28 Sep The Process Map: building your home in T&T
WE START WITH YOUR VISION FOR YOUR HOME, we make sense of it through intimate discussions and planning, resulting in a 3D visualisation of what your home will look like when built. In order for your vision to be developed from a concept to reality it must first be approved by the necessary statutory bodies, to do this we typically suggest the input of several integral consultants.
A Quantity Surveyor (Q.S.) and a Structural Engineer (S.E.) are then engaged1. Once the structural plan is generally on the right track and the budget is where you’d like it to be, we submit the necessary drawings2 to Town & Country Planning Division (T&CPD). If approved, T&CPD then forwards these plans to the Municipal Corporation (M.C.) for their approval. Once your local M.C. is OK in principal with your plans, they will issue a building permit3 and you can then begin construction on site. At this stage your contractor4 can break ground when the relevant structural and architectural drawings have been issued for construction5. This is a simplified version of the process required to build your home in T&T. The nuances of the process are described in further detail below.
1. OTHER CONSULTANTS
You may need to engage other consultants depending on the complexity of the project/ the land. If the land you are developing has a gradient of more than 1:4 then you will need to obtain a Certificate of Environmental Clearance (CEC) from the Environmental Management Authority (EMA). You will likely need to engage a Geotechnical Engineer to assist in the production of the report required to obtain this CEC. In addition, if your soil type is atypical, your structural engineer may request that you obtain a Geotechnical Report so that the structure can be designed to suit.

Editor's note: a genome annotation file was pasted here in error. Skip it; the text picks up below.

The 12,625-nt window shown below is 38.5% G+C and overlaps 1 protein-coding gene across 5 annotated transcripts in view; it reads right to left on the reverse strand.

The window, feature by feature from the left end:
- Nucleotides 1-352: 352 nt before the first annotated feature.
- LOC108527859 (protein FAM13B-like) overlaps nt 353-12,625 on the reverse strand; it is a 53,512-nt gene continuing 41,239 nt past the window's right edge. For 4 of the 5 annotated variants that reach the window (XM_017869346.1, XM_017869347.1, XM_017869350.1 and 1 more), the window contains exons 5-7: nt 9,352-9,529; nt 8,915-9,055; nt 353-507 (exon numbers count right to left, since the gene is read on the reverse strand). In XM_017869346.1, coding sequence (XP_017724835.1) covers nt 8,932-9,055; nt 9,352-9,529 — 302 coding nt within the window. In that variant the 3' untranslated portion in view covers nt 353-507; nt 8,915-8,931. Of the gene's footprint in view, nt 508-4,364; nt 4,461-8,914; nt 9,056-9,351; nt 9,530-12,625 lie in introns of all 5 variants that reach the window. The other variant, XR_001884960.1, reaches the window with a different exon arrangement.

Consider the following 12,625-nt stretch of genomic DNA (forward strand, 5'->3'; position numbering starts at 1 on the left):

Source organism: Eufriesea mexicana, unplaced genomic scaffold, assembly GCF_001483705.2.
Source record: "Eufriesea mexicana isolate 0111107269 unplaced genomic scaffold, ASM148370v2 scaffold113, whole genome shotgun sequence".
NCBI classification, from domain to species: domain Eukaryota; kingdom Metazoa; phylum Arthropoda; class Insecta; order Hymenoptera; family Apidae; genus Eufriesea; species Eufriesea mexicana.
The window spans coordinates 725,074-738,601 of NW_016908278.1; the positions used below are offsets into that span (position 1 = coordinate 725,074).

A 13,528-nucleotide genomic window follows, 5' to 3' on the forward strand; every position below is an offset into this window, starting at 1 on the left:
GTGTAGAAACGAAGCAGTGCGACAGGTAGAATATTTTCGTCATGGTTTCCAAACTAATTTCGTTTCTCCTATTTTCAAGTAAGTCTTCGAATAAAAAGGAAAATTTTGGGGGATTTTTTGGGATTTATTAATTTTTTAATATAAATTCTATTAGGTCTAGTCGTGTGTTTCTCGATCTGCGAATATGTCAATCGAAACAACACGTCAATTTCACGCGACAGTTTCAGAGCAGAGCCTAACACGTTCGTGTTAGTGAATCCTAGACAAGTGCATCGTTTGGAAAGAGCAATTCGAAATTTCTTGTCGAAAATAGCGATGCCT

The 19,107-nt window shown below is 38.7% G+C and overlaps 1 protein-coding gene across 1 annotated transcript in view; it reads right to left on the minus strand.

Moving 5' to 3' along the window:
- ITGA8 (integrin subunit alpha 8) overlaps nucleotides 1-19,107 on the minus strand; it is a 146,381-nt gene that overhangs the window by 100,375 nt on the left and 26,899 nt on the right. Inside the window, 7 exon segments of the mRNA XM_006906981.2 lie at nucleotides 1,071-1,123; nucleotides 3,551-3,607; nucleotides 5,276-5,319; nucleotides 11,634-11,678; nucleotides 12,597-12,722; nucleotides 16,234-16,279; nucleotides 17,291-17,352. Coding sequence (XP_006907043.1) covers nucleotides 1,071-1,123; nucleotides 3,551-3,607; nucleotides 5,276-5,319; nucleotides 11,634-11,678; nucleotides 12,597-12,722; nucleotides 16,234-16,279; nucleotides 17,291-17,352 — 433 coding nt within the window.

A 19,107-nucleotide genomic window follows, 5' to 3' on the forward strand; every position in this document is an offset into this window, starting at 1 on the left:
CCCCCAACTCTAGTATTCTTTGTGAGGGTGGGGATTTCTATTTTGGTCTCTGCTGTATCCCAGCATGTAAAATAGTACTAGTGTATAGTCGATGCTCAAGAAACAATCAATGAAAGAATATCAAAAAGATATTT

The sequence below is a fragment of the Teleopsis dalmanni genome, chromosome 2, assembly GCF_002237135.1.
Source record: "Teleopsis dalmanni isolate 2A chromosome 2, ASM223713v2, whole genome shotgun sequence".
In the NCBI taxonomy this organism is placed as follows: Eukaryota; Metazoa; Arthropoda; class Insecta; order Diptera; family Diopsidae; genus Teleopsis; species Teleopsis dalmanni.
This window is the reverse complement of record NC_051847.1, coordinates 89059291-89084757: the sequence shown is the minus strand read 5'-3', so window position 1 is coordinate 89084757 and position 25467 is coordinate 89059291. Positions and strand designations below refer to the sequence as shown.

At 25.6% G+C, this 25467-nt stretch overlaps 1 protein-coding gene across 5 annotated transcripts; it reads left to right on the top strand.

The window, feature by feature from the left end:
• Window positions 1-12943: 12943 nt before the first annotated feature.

A Mechanical, Electrical and Plumbing (MEP) Engineer may be necessary depending on the complexity of certain relevant factors; your Air Conditioning system for instance (central AC requires a fair amount of design work vs splits). The MEP can provide you with drawings needed for WASA approvals as well. If your building is to be sewered for instance, you will need WASA to approve the connection. Construction of a pool also requires WASA approvals.
2. PLANNING PERMISSION
It is recommended that you obtain Outline Planning Approvals prior to pursing drawings. This allows you to have a clear understanding of what the building allowances are for your specific lot. These requirements tend to vary from one lot to the next. There are Professional Planners who can assist with planning issues. Once this is obtained, you can proceed with the design of your home and subsequently submit for Final Planning Permission through the T&CPD.
Drawings needed for Final Planning Permission (all to scale):
Site Plan + Location Map
Plans of all Floors
All building Elevations
In addition you will need to fill out the relevant forms and supply a certified copy of Deed for the land + the relevant cadastral. If the land is on a slope, a topographical survey will be required to produce the site plan.
3. BUILDING PERMIT CONT’D